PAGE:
Wall Street regulator proposes to expand the definition of broker-dealers

The U.S. flag is seen on a building on Wall St. in the financial district in New York, U.S., November 24, 2020. REUTERS/Brendan McDermid

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WASHINGTON, March 28 (Reuters) – The U.S. Securities and Exchange Commission (SEC) on Monday proposed expanding the definition of broker-dealers and mandating that Principal Trading Firms (PTFs) must register with the agency in a bid to enhance market resiliency and help level the playing field.

The Wall Street regulator said its proposal, which is subject to public consultation, aims to expand the definition of a dealer as “one that engages in a routine pattern of buying and selling securities that has the effect of providing liquidity to other market participants,” which would capture a range of activities it sees as critical to the agency’s monitoring of systemic risk.

“In recent years, we’ve seen a number of high-profile events in markets with significant participation by PTFs. Tremors in the Treasuries markets in 2014, 2019, and at the beginning of the COVID crisis in 2020 demonstrate the importance of the SEC’s oversight of dealers,” said SEC Chair Gary Gensler in a statement.

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Monday’s proposal specifies that broker dealers who routinely make comparable purchases and sales of the same or substantially similar securities in a day must register with the regulator.

Dealers who “routinely express trading interests that are at or near the best available prices on both sides of the market and that are communicated and represented in a way that makes them accessible to other market participants” must also be registered, the SEC said, in addition to mandating that a dealer must register with the agency if she earns revenue primarily from capturing bid-ask spreads, by buying at the bid and selling at the offer.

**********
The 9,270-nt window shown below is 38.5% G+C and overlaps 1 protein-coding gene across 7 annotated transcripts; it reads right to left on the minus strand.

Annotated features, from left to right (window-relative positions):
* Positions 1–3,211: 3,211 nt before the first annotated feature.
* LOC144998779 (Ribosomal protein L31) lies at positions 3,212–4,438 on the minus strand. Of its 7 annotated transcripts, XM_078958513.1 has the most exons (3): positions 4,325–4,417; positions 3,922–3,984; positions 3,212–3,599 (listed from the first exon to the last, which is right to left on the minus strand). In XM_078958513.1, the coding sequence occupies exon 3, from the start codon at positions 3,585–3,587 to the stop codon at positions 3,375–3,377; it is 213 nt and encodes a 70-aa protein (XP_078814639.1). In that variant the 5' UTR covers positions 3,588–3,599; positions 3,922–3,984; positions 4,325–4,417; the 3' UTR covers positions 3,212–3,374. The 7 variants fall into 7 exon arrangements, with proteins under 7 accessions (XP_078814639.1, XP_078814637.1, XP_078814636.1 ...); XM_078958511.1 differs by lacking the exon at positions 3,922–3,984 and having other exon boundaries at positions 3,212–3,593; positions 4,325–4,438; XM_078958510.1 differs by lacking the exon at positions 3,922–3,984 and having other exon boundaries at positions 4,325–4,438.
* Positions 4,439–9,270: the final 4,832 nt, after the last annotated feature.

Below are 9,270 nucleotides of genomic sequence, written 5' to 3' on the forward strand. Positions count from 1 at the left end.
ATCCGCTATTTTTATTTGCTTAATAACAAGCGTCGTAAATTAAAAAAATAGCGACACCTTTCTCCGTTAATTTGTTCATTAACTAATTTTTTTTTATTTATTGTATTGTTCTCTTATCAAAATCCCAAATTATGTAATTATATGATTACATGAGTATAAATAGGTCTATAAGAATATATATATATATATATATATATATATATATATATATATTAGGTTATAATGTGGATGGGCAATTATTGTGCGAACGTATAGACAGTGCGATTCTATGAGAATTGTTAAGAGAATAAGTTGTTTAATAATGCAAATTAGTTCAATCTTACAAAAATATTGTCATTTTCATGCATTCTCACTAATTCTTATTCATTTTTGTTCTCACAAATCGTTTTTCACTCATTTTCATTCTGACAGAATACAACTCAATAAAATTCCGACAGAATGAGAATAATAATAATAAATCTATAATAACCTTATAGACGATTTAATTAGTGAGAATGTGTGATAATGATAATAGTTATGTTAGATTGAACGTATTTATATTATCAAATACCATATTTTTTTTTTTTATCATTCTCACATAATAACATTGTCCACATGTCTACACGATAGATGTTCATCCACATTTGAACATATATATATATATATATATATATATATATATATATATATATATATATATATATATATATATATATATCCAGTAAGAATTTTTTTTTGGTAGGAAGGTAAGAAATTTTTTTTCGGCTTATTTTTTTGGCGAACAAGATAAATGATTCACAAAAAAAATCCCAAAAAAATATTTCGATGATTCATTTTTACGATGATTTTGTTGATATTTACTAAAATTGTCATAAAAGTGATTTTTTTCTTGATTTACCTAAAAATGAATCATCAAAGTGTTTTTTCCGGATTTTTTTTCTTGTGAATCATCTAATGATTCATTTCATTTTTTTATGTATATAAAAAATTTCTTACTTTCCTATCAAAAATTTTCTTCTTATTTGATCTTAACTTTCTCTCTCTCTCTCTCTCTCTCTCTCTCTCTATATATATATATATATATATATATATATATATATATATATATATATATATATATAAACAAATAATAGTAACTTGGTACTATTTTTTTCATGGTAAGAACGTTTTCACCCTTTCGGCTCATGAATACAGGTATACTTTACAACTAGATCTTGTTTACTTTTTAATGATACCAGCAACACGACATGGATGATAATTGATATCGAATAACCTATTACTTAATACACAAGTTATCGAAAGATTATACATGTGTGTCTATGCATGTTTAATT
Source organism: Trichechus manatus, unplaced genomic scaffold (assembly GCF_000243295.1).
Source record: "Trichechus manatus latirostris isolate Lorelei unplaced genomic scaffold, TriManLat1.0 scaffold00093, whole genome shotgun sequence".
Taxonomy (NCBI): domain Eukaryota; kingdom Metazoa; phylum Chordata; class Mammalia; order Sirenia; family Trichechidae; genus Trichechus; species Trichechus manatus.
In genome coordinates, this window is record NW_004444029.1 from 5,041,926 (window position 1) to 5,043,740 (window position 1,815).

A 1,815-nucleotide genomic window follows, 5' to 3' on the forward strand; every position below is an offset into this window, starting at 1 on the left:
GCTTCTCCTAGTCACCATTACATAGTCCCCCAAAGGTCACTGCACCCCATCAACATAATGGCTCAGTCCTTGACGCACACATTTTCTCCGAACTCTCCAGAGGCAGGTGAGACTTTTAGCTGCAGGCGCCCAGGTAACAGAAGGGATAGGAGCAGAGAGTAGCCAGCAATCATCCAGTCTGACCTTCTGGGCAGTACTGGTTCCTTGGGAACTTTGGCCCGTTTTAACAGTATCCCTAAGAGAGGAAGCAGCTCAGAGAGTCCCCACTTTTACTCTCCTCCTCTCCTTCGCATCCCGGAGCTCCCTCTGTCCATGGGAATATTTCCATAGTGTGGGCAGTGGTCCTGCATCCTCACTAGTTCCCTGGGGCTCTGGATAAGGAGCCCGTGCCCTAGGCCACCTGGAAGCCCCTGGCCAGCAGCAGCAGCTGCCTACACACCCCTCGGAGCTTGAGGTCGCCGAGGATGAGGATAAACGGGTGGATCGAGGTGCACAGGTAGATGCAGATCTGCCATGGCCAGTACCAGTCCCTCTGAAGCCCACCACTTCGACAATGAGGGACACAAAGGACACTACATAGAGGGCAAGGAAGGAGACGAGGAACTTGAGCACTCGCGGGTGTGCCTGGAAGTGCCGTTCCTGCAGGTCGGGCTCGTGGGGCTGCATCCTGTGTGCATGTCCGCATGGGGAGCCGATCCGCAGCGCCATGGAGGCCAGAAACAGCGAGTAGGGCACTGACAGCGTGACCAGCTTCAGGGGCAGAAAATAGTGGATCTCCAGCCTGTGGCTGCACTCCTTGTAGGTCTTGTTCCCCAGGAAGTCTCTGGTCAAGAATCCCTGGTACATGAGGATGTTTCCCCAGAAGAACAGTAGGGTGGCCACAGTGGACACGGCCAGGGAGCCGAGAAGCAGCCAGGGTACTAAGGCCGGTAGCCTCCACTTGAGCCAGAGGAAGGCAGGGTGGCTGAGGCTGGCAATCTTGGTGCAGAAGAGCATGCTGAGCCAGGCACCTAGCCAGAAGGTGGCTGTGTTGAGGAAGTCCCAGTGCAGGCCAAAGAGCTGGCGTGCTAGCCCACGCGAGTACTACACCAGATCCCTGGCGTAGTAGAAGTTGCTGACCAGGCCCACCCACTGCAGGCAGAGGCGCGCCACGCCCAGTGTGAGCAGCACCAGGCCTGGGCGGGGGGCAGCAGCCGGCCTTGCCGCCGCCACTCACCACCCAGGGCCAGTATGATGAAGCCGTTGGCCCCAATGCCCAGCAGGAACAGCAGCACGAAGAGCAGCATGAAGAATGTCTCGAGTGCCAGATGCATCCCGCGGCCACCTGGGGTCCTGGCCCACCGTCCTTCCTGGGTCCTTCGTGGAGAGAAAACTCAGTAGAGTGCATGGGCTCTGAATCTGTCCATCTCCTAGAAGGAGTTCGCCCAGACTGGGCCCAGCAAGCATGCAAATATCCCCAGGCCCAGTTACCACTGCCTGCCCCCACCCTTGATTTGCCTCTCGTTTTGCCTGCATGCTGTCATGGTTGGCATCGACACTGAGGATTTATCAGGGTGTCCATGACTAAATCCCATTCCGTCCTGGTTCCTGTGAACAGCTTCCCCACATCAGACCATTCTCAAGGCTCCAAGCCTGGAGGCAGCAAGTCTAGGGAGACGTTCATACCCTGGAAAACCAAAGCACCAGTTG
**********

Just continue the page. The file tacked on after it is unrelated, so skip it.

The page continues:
The regulator also seeks to scrutinize dealers who capture any incentives offered by trading venues to liquidity-supplying trading interests.

Regulators have long argued that high-frequency trading, a computerized strategy that can move billions of dollars in fractions of a second, carries risks in the U.S. government bond market that threaten the ability of the market to function, as well as the ability of investors to fairly value assets.

The SEC, as the U.S. market’s regulator, should require that such trading firms comply with capital and record-keeping rules and be subject to periodic exams, much like equities and corporate bond markets, Gensler has argued.

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Reporting by Katanga Johnson in Washington; Editing by Chizu Nomiyama and Nick Zieminski

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